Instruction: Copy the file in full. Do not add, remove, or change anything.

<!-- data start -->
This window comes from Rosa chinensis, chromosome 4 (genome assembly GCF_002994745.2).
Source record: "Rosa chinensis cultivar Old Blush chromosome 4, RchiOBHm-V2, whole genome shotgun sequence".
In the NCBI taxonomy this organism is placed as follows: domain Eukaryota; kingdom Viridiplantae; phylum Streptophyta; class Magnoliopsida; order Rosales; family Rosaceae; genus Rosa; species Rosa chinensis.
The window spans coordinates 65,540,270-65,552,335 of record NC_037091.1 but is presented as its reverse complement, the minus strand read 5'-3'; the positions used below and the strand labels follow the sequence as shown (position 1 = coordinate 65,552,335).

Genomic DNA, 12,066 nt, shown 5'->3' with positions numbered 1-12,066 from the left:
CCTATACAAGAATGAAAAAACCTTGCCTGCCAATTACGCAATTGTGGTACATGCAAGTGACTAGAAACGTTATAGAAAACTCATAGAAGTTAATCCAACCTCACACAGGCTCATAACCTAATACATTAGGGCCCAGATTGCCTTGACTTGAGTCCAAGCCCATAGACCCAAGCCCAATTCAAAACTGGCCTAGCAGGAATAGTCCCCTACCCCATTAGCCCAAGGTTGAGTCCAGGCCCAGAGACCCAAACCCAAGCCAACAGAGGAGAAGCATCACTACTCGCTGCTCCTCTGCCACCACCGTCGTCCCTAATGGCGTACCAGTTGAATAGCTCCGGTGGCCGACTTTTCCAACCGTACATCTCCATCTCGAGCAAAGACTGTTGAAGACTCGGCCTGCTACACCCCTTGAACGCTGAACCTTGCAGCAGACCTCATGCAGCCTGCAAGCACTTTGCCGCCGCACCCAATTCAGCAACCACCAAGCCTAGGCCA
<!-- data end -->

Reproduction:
This window comes from Rosa chinensis, chromosome 4 (genome assembly GCF_002994745.2).
Source record: "Rosa chinensis cultivar Old Blush chromosome 4, RchiOBHm-V2, whole genome shotgun sequence".
In the NCBI taxonomy this organism is placed as follows: domain Eukaryota; kingdom Viridiplantae; phylum Streptophyta; class Magnoliopsida; order Rosales; family Rosaceae; genus Rosa; species Rosa chinensis.
The window spans coordinates 65,540,270-65,552,335 of record NC_037091.1 but is presented as its reverse complement, the minus strand read 5'-3'; the positions used below and the strand labels follow the sequence as shown (position 1 = coordinate 65,552,335).

Genomic DNA, 12,066 nt, shown 5'->3' with positions numbered 1-12,066 from the left:
CCTATACAAGAATGAAAAAACCTTGCCTGCCAATTACGCAATTGTGGTACATGCAAGTGACTAGAAACGTTATAGAAAACTCATAGAAGTTAATCCAACCTCACACAGGCTCATAACCTAATACATTAGGGCCCAGATTGCCTTGACTTGAGTCCAAGCCCATAGACCCAAGCCCAATTCAAAACTGGCCTAGCAGGAATAGTCCCCTACCCCATTAGCCCAAGGTTGAGTCCAGGCCCAGAGACCCAAACCCAAGCCAACAGAGGAGAAGCATCACTACTCGCTGCTCCTCTGCCACCACCGTCGTCCCTAATGGCGTACCAGTTGAATAGCTCCGGTGGCCGACTTTTCCAACCGTACATCTCCATCTCGAGCAAAGACTGTTGAAGACTCGGCCTGCTACACCCCTTGAACGCTGAACCTTGCAGCAGACCTCATGCAGCCTGCAAGCACTTTGCCGCCGCACCCAATTCAGCAACCACCAAGCCTAGGCCA